The second session, “Political and Ideological Perspectives,” supplied analysis and debate of the political and social changes in the Arab society in Israel, and their significance in the aftermath of the October 2000 events. It also dealt with the significance of the events from different perspectives, discussing whether they had marked a turning point in the Arab sector. In order to explore this topic, the speakers elaborated upon the issue of Palestinian national discourse within Israel and the contributing factors, which determine the course of dialogue and debate. Generally, the speakers agreed with the first panelists that in the Israeli-Palestinian context, these events did not occur in isolation. Rather, each successive breaking event in the history of these two peoples on one piece of contested land, contains elements of history that have yet to be settled, revealing wounds that have not yet healed. Additionally, the speakers addressed the Palestinian national discourse and showed how watershed events such as those of October 2000 influence not only the direction of this discourse within Arab-Israeli communities and politics but also the connection to their Palestinian counterparts living in the West Bank and the Gaza Strip.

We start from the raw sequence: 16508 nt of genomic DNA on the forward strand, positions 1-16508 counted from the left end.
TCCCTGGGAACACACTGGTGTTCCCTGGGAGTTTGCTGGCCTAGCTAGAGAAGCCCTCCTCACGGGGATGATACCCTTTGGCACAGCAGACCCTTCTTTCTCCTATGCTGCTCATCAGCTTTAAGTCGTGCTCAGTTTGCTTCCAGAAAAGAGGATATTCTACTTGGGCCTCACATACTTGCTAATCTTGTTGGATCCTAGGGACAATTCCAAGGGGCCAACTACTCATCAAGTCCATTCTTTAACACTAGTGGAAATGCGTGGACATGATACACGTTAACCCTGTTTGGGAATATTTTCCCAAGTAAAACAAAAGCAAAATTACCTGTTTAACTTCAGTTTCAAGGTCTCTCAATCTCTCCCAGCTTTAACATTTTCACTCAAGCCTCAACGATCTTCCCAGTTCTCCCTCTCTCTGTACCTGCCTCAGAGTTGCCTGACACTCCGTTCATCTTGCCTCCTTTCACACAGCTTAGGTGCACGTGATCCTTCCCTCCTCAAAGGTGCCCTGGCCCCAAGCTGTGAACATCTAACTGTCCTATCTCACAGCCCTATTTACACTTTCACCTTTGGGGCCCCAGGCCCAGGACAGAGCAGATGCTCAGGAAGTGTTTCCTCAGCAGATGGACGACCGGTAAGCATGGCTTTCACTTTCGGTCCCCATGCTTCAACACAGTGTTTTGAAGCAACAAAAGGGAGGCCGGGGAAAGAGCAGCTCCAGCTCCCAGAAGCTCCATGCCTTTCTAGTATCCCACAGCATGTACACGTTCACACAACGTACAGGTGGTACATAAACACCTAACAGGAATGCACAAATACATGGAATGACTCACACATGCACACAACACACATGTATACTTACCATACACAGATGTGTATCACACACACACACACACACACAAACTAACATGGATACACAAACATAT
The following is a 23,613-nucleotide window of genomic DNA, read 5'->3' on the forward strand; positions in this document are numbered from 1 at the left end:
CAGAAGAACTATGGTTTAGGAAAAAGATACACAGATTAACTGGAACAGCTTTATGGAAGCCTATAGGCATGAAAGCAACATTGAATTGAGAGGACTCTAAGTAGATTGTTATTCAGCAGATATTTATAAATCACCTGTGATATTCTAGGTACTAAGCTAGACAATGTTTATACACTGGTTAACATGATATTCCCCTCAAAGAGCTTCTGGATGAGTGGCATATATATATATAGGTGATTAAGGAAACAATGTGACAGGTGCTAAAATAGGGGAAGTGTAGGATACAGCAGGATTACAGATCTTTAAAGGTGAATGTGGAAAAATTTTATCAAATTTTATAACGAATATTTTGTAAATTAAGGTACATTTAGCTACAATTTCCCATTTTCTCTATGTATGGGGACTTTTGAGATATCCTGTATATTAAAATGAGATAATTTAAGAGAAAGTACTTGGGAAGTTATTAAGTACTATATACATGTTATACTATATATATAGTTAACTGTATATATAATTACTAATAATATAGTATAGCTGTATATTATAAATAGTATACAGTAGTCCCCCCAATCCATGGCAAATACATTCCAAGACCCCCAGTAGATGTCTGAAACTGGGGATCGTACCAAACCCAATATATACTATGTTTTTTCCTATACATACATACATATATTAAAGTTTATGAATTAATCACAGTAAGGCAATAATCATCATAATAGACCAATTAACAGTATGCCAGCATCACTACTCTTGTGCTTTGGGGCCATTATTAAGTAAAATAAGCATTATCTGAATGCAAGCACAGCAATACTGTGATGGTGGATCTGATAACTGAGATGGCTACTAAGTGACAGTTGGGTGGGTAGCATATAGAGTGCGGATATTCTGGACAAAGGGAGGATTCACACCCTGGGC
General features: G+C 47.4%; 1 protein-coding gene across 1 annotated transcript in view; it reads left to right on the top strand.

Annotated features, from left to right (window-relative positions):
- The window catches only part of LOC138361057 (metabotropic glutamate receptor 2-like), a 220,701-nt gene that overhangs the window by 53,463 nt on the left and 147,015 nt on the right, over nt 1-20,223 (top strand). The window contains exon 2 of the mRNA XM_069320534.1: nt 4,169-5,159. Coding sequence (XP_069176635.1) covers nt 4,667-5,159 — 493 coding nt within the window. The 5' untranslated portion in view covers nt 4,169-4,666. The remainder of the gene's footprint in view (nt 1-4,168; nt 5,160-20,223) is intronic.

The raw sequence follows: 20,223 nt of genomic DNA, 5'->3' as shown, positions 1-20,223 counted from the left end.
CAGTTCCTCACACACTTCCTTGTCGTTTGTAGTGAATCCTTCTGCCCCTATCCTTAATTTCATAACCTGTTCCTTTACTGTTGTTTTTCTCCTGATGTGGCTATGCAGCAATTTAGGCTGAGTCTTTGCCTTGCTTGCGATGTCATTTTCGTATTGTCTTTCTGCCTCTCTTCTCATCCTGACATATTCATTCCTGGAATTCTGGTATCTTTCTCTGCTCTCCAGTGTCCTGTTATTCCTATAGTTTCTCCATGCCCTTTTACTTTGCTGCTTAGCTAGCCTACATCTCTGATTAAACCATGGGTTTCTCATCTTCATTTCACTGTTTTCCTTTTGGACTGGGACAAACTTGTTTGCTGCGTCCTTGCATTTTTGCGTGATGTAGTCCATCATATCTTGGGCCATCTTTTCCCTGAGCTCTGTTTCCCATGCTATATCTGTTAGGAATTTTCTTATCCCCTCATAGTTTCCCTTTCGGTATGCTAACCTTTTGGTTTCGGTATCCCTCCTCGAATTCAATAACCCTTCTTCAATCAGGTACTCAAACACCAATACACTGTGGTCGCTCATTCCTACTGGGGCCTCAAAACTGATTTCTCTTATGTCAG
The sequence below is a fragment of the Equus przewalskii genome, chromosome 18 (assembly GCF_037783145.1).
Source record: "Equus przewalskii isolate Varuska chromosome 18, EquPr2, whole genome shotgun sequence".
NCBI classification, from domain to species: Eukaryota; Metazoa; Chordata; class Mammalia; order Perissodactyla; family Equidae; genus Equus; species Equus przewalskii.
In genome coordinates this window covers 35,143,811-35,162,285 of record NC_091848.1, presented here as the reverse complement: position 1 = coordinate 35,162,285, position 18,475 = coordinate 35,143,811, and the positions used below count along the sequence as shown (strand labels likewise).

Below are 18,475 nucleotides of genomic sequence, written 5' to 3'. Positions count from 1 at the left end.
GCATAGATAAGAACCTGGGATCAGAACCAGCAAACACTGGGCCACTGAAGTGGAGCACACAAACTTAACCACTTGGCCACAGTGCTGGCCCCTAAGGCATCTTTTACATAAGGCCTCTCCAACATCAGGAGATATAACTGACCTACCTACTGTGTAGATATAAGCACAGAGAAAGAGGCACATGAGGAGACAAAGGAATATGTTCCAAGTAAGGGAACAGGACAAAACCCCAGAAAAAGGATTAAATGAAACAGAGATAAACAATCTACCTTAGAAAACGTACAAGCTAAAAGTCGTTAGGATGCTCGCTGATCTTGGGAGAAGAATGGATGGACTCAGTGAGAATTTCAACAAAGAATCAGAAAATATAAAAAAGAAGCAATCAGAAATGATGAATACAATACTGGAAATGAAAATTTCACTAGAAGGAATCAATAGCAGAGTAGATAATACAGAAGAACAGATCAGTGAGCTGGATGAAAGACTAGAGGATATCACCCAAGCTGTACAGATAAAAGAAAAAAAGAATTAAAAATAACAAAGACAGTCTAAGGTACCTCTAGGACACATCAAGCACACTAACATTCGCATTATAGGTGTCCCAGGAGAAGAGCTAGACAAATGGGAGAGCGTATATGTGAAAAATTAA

The third session of the conference, “Jewish-Arab Relations in Israel – Future Prospects,” introduced several points of view in order to assess where Jewish-Arab relations stand today. They also explored the role of civil society in the evolution of these dynamics, within the framework of the Israeli-Palestinian conflict, and current events that presently shape the political debate in the country. The speakers highlighted the contentious issues of nationality, statehood, and the right of each side to self-determination. In the competing national struggles of the Palestinians and the Jews, these concepts are framed and used on the battleground for the legitimacy of one people’s rights over the other. It is telling of the protracted nature of this conflict that these principles, which are usually characterized as ways by which ethnic communities can actualize their geographical, nationalistic aspirations, are continually questioned in the case of Israelis (Jewish) and Palestinians.